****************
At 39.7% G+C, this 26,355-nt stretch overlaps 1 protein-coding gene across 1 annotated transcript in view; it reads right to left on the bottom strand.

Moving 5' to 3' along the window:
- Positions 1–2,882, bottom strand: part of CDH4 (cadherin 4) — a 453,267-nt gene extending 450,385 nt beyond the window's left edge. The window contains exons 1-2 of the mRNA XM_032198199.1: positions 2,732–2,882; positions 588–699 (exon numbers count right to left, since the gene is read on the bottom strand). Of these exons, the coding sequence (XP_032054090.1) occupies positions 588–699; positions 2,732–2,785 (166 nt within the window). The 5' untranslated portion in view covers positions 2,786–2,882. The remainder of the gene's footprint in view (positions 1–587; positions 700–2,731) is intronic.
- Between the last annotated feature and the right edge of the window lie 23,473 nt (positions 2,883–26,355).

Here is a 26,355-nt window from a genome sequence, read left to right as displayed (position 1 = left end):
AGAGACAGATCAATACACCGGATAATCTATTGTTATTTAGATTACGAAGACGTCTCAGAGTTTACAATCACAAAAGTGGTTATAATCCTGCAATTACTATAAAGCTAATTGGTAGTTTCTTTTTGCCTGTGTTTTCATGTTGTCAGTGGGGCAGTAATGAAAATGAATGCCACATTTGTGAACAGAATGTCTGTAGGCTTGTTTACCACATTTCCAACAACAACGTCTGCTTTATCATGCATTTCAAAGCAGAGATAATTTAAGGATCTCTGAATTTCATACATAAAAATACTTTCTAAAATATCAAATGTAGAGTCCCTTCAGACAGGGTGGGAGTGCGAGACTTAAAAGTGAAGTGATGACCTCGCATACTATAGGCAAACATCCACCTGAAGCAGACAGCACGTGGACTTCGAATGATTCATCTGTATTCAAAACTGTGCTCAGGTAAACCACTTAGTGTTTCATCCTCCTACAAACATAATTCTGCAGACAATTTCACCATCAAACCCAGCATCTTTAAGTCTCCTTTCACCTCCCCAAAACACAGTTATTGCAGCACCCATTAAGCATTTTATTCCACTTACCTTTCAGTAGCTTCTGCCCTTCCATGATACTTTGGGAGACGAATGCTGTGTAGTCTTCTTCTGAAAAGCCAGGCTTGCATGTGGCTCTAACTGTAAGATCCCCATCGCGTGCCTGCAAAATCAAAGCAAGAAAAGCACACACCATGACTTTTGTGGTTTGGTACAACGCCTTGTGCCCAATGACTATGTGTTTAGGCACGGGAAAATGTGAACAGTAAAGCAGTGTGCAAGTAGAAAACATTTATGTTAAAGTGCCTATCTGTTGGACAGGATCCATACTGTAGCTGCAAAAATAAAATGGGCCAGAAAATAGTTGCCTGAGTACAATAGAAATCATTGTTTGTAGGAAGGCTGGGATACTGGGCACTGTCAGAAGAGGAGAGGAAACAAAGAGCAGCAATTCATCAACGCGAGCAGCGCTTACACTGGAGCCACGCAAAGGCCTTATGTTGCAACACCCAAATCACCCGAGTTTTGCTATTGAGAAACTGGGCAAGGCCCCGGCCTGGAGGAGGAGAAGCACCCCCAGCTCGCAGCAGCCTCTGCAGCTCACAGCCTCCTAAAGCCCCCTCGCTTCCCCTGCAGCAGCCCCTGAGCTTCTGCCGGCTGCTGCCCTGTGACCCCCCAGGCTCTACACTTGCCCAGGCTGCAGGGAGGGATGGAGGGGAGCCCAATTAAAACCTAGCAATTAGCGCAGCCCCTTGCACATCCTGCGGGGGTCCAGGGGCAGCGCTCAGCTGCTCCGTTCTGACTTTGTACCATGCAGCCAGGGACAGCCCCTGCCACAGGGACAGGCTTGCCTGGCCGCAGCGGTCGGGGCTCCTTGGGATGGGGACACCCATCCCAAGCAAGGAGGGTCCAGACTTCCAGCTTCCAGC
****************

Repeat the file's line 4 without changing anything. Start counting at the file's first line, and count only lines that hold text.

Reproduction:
- Between the last annotated feature and the right edge of the window lie 23,473 nt (positions 2,883–26,355).